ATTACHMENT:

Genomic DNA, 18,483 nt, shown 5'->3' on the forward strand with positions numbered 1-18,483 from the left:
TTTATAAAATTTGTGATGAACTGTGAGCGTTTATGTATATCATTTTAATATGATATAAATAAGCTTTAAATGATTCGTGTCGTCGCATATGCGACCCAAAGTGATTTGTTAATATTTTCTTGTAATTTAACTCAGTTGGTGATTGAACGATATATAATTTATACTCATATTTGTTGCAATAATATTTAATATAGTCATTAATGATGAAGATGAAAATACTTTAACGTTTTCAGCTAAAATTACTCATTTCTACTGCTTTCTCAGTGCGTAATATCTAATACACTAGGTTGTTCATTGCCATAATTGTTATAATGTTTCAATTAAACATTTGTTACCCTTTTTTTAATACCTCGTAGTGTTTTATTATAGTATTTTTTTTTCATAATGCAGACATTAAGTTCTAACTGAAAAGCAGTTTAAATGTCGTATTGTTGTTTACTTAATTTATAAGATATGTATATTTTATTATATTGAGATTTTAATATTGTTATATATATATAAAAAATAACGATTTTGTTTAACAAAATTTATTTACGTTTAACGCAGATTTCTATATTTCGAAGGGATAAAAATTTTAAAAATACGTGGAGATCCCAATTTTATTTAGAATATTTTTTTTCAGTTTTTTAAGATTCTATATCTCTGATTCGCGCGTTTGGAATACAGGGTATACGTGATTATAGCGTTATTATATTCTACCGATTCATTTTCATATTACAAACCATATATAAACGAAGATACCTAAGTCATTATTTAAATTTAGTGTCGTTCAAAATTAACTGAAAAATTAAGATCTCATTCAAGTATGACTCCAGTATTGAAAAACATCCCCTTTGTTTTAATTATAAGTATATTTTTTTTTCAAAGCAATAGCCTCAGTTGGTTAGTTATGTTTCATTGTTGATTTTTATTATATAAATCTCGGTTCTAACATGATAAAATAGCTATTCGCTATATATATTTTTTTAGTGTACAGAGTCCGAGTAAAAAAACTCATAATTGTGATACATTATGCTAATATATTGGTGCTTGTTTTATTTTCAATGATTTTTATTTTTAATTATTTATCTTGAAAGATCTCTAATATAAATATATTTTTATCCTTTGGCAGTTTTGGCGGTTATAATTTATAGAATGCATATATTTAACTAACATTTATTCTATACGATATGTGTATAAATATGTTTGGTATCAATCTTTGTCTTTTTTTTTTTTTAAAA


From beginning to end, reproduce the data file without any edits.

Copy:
Genomic DNA, 18,483 nt, shown 5'->3' on the forward strand with positions numbered 1-18,483 from the left:
TTTATAAAATTTGTGATGAACTGTGAGCGTTTATGTATATCATTTTAATATGATATAAATAAGCTTTAAATGATTCGTGTCGTCGCATATGCGACCCAAAGTGATTTGTTAATATTTTCTTGTAATTTAACTCAGTTGGTGATTGAACGATATATAATTTATACTCATATTTGTTGCAATAATATTTAATATAGTCATTAATGATGAAGATGAAAATACTTTAACGTTTTCAGCTAAAATTACTCATTTCTACTGCTTTCTCAGTGCGTAATATCTAATACACTAGGTTGTTCATTGCCATAATTGTTATAATGTTTCAATTAAACATTTGTTACCCTTTTTTTAATACCTCGTAGTGTTTTATTATAGTATTTTTTTTTCATAATGCAGACATTAAGTTCTAACTGAAAAGCAGTTTAAATGTCGTATTGTTGTTTACTTAATTTATAAGATATGTATATTTTATTATATTGAGATTTTAATATTGTTATATATATATAAAAAATAACGATTTTGTTTAACAAAATTTATTTACGTTTAACGCAGATTTCTATATTTCGAAGGGATAAAAATTTTAAAAATACGTGGAGATCCCAATTTTATTTAGAATATTTTTTTTCAGTTTTTTAAGATTCTATATCTCTGATTCGCGCGTTTGGAATACAGGGTATACGTGATTATAGCGTTATTATATTCTACCGATTCATTTTCATATTACAAACCATATATAAACGAAGATACCTAAGTCATTATTTAAATTTAGTGTCGTTCAAAATTAACTGAAAAATTAAGATCTCATTCAAGTATGACTCCAGTATTGAAAAACATCCCCTTTGTTTTAATTATAAGTATATTTTTTTTTCAAAGCAATAGCCTCAGTTGGTTAGTTATGTTTCATTGTTGATTTTTATTATATAAATCTCGGTTCTAACATGATAAAATAGCTATTCGCTATATATATTTTTTTAGTGTACAGAGTCCGAGTAAAAAAACTCATAATTGTGATACATTATGCTAATATATTGGTGCTTGTTTTATTTTCAATGATTTTTATTTTTAATTATTTATCTTGAAAGATCTCTAATATAAATATATTTTTATCCTTTGGCAGTTTTGGCGGTTATAATTTATAGAATGCATATATTTAACTAACATTTATTCTATACGATATGTGTATAAATATGTTTGGTATCAATCTTTGTCTTTTTTTTTTTTTAAAA